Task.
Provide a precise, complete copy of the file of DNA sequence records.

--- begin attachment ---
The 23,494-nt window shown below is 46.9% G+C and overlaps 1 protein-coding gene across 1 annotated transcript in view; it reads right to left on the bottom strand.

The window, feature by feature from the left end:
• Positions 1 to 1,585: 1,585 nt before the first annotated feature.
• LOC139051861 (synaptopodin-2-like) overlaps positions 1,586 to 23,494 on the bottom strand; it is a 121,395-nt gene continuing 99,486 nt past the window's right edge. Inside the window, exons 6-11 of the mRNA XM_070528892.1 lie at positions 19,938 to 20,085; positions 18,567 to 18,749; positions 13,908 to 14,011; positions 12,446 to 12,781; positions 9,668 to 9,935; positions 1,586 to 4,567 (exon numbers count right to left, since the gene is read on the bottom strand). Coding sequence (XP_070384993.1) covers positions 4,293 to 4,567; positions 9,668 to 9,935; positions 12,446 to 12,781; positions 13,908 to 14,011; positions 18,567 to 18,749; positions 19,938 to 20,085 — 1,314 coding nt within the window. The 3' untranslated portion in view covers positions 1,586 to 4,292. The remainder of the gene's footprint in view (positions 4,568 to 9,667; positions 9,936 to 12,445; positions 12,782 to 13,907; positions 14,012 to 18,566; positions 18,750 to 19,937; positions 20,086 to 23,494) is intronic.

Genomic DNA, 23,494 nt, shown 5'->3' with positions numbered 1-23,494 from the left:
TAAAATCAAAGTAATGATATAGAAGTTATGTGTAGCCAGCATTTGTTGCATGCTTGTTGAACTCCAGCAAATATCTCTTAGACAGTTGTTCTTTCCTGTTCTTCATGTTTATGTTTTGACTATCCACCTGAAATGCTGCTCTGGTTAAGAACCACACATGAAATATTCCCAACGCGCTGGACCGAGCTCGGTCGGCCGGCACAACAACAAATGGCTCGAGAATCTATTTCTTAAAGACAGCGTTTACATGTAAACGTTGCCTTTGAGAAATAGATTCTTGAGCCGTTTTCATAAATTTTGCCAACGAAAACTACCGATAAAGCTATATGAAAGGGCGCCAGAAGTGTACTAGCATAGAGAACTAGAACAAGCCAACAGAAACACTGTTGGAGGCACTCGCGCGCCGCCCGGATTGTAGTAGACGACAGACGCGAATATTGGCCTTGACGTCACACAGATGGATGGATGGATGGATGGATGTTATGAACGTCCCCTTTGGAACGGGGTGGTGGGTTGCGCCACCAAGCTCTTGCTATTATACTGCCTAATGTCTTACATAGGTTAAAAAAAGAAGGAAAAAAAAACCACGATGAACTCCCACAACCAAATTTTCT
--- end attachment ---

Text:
The 23,494-nt window shown below is 46.9% G+C and overlaps 1 protein-coding gene across 1 annotated transcript in view; it reads right to left on the bottom strand.

The window, feature by feature from the left end:
• Positions 1 to 1,585: 1,585 nt before the first annotated feature.
• LOC139051861 (synaptopodin-2-like) overlaps positions 1,586 to 23,494 on the bottom strand; it is a 121,395-nt gene continuing 99,486 nt past the window's right edge. Inside the window, exons 6-11 of the mRNA XM_070528892.1 lie at positions 19,938 to 20,085; positions 18,567 to 18,749; positions 13,908 to 14,011; positions 12,446 to 12,781; positions 9,668 to 9,935; positions 1,586 to 4,567 (exon numbers count right to left, since the gene is read on the bottom strand). Coding sequence (XP_070384993.1) covers positions 4,293 to 4,567; positions 9,668 to 9,935; positions 12,446 to 12,781; positions 13,908 to 14,011; positions 18,567 to 18,749; positions 19,938 to 20,085 — 1,314 coding nt within the window. The 3' untranslated portion in view covers positions 1,586 to 4,292. The remainder of the gene's footprint in view (positions 4,568 to 9,667; positions 9,936 to 12,445; positions 12,782 to 13,907; positions 14,012 to 18,566; positions 18,750 to 19,937; positions 20,086 to 23,494) is intronic.

Genomic DNA, 23,494 nt, shown 5'->3' with positions numbered 1-23,494 from the left:
TAAAATCAAAGTAATGATATAGAAGTTATGTGTAGCCAGCATTTGTTGCATGCTTGTTGAACTCCAGCAAATATCTCTTAGACAGTTGTTCTTTCCTGTTCTTCATGTTTATGTTTTGACTATCCACCTGAAATGCTGCTCTGGTTAAGAACCACACATGAAATATTCCCAACGCGCTGGACCGAGCTCGGTCGGCCGGCACAACAACAAATGGCTCGAGAATCTATTTCTTAAAGACAGCGTTTACATGTAAACGTTGCCTTTGAGAAATAGATTCTTGAGCCGTTTTCATAAATTTTGCCAACGAAAACTACCGATAAAGCTATATGAAAGGGCGCCAGAAGTGTACTAGCATAGAGAACTAGAACAAGCCAACAGAAACACTGTTGGAGGCACTCGCGCGCCGCCCGGATTGTAGTAGACGACAGACGCGAATATTGGCCTTGACGTCACACAGATGGATGGATGGATGGATGGATGTTATGAACGTCCCCTTTGGAACGGGGTGGTGGGTTGCGCCACCAAGCTCTTGCTATTATACTGCCTAATGTCTTACATAGGTTAAAAAAAGAAGGAAAAAAAAACCACGATGAACTCCCACAACCAAATTTTCT